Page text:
12:34 PM, Apr 14, 2013 • By DANIEL HALPER
Secretary of State John Kerry told the press in Beijing that he discussed with Chinese government officials investing in America's infrastructure. Kerry called the security concerns "very, very few; very, very little."
10:29 AM, Apr 12, 2013 • By VANCE SERCHUK
John Kerry’s first visit as secretary of state to Asia this week will be rightly dominated by the heightened tensions on the Korean peninsula, where Kim Jong-un’s regime continues to generate headlines around the world with its bluster and brinksmanship.
Asia’s divided democracies.Jan 21, 2013, Vol. 18, No. 18 • By JOSEPH A. BOSCO
Asia’s democracies need to get their acts together to address a common danger from the region’s authoritarian/totalitarian powers. Japan, South Korea, and Taiwan face rising challenges from China and/or North Korea. All have security arrangements with the United States to deter or confront those threats.
7:56 AM, Nov 25, 2012 • By DANIEL HALPER
The Chinese military claims for the first time to have landed a plane on an aircraft carrier, the state media outlet Xinhua reports.
China has successfully conducted flight landing on its first aircraft carrier, the Liaoning, naval sources said," says Xinhua.
8:03 AM, Nov 19, 2012 • By DANIEL HALPER
President Barack Obama called Burma 'Myanmar' after a bilateral meeting with Thein Sein, the president of that country. From the pool report:
Obama used the word "Myanmar," the preferred terminology of the former military government and currently nominally civilian government, in a spray following the bilat, rather than use "Burma," the former name of the country, and the one preferred by Aung San Suu Kyi as well as the name the U.S. uses.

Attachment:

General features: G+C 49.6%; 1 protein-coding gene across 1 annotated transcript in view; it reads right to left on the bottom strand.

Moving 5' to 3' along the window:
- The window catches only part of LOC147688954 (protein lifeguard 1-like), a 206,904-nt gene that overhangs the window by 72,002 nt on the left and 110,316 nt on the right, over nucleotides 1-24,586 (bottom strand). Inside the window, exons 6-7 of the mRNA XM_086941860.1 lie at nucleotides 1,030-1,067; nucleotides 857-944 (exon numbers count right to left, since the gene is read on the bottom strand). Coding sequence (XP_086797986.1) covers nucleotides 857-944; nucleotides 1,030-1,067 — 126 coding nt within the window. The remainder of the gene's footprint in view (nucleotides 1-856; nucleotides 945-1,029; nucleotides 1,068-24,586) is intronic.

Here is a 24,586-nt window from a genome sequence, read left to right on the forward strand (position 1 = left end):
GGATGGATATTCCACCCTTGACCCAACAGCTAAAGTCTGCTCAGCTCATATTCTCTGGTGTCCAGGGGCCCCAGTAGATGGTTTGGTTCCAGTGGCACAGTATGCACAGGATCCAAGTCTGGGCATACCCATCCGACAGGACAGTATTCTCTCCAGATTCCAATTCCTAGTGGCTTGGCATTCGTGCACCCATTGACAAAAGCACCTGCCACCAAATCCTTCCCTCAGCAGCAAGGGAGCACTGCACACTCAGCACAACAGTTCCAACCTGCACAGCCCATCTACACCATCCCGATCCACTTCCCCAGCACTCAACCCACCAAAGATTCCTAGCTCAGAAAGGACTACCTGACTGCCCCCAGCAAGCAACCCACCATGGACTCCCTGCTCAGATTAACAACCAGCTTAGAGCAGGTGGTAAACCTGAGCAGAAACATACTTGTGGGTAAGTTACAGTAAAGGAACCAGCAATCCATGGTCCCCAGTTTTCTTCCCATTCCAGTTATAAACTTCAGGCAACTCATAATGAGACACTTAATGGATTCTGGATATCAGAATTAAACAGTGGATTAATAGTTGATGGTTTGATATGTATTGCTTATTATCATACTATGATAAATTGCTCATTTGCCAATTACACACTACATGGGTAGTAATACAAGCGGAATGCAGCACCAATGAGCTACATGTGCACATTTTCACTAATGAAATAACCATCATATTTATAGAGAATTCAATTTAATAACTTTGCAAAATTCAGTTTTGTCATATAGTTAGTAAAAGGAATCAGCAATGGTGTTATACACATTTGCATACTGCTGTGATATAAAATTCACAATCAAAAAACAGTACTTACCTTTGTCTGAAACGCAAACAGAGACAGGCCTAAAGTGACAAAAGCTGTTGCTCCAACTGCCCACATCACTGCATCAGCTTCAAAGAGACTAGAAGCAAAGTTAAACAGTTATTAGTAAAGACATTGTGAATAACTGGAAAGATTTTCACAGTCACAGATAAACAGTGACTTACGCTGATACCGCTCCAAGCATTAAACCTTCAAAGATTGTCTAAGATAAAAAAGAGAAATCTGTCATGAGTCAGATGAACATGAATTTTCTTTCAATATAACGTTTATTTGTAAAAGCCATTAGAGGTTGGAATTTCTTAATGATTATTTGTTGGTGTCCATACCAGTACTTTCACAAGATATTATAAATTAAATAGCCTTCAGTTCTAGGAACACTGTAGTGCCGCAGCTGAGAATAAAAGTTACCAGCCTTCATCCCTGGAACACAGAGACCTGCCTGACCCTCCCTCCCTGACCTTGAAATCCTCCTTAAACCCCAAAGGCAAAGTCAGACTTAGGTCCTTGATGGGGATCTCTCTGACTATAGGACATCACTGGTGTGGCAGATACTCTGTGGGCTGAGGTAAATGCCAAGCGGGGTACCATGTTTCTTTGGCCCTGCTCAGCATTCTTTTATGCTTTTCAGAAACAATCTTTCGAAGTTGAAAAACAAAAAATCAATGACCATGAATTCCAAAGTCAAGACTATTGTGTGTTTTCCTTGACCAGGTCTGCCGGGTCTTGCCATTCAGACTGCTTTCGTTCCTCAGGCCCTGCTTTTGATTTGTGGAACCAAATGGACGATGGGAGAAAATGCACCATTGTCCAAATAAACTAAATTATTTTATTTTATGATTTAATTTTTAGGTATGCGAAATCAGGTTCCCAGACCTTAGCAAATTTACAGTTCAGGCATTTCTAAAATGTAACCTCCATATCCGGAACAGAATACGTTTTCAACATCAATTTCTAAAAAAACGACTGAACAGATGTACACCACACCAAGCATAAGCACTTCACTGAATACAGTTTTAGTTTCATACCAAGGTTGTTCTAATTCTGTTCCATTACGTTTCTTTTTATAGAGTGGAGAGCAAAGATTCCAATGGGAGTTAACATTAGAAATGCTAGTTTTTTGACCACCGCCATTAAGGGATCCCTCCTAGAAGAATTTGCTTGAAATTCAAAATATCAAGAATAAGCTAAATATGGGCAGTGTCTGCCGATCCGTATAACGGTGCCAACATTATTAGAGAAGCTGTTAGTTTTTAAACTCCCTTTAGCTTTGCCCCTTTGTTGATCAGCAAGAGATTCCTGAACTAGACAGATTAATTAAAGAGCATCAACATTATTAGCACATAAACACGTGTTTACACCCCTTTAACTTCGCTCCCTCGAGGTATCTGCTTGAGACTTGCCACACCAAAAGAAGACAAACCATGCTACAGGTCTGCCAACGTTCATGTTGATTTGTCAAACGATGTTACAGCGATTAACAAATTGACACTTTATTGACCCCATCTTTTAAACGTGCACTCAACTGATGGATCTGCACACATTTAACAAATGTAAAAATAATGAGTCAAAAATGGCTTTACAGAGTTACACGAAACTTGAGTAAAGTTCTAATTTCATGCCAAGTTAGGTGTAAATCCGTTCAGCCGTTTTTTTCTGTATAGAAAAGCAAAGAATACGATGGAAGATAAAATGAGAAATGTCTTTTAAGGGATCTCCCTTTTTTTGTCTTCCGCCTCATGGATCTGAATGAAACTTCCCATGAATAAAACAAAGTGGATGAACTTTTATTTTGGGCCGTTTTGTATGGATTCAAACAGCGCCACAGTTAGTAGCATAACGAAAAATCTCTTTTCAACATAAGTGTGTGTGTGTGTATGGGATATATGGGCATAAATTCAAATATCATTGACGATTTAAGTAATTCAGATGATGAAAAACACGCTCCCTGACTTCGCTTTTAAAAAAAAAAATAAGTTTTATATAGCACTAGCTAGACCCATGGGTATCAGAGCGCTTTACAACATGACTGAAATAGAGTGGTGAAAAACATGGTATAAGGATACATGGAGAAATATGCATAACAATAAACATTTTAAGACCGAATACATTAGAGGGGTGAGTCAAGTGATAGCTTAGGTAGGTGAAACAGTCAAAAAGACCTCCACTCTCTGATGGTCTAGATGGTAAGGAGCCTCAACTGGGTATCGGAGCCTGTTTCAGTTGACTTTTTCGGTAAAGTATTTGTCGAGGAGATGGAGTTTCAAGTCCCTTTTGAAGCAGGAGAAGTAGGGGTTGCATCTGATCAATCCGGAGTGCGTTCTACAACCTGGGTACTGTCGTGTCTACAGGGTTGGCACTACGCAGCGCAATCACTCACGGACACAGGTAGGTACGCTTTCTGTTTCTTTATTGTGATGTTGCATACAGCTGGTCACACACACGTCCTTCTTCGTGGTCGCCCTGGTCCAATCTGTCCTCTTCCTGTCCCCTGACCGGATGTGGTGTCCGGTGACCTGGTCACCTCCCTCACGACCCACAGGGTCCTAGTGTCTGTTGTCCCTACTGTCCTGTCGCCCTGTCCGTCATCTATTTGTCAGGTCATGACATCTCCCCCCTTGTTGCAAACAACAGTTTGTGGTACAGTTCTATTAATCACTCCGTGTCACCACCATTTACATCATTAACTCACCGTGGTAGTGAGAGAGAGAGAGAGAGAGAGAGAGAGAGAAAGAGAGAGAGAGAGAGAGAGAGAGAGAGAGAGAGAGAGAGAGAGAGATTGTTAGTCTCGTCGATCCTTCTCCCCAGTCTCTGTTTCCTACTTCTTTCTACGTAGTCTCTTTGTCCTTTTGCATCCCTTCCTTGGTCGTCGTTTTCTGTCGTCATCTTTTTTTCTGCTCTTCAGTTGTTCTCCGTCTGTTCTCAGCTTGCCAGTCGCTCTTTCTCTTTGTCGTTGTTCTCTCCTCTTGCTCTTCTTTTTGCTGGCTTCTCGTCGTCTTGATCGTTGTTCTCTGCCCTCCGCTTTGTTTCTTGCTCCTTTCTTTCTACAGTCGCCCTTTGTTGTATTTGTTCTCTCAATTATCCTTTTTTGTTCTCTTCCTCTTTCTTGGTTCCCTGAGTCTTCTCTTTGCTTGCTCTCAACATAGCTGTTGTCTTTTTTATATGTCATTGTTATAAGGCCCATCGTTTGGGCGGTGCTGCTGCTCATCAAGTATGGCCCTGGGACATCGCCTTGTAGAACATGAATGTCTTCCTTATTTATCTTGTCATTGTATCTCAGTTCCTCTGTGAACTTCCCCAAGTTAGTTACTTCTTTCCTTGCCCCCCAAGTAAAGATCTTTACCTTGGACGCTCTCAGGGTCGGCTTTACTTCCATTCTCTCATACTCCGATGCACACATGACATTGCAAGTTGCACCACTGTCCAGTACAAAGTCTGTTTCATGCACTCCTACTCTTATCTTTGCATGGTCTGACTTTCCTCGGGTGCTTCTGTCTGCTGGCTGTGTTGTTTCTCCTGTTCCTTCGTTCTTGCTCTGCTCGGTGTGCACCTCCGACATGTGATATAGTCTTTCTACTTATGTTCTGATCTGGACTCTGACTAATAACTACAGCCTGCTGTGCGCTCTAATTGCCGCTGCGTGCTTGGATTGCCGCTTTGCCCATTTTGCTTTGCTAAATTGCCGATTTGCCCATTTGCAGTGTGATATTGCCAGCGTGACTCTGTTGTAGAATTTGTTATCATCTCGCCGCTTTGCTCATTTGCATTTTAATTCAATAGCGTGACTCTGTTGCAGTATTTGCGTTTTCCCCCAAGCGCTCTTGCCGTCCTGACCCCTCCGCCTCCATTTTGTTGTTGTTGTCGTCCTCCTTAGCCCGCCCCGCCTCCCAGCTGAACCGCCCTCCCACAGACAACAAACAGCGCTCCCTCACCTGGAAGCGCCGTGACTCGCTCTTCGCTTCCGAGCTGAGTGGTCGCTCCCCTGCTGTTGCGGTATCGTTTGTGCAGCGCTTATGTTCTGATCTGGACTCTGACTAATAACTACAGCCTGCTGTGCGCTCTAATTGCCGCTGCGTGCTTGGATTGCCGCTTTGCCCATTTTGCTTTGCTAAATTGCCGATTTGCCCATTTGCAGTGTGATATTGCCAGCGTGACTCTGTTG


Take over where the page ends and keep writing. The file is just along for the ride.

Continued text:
10:42 PM, Nov 15, 2012 • By WILLIAM KRISTOL
President Obama heads abroad Saturday for a four-day visit to Thailand, Burma, and Cambodia. One assumes the president was going to add on to this trip a visit U.S. troops in Afghanistan, which would certainly be the fitting and proper thing to do.
1:44 PM, Nov 8, 2012 • By DANIEL HALPER
President Barack Obama will travel to Burma, as well as other countries in Asia, the White House announced.
6:15 AM, Oct 25, 2012 • By STEPHEN SCHWARTZ
A post in the Wall Street Journal blog covering India suggests relations are souring between Saudi Arabia and Pakistan, long the main instrument of Riyadh’s ideological influence over South Asian Muslims. The desert monarchy has extradited several terrorist suspects to India, under a treaty signed between the two countries in 2010. Sayed Zabiuddin Ansari was sent to India in June, A. Rayees was deported by the Saudis to New Delhi in October, and Fasih Muhammad, last week.
4:59 PM, Oct 23, 2012 • By LIANCHAO HAN
During Monday night’s presidential debate, the candidates beat their breasts vying to be tougher on China. Barack Obama pointed to his accomplishments, while Mitt Romney attacked the president for being afraid to label China a currency manipulator. The amount of time devoted to America’s largest creditor and potential enemy shows that managing the relationship with China is critical for whoever sits in the Oval Office.
The greater East Asian co-hostility sphere.Oct 22, 2012, Vol. 18, No. 06 • By ETHAN EPSTEIN
Relations between China and Japan, never particularly placid, have reached bona fide crisis proportions over the past several months—and could get worse.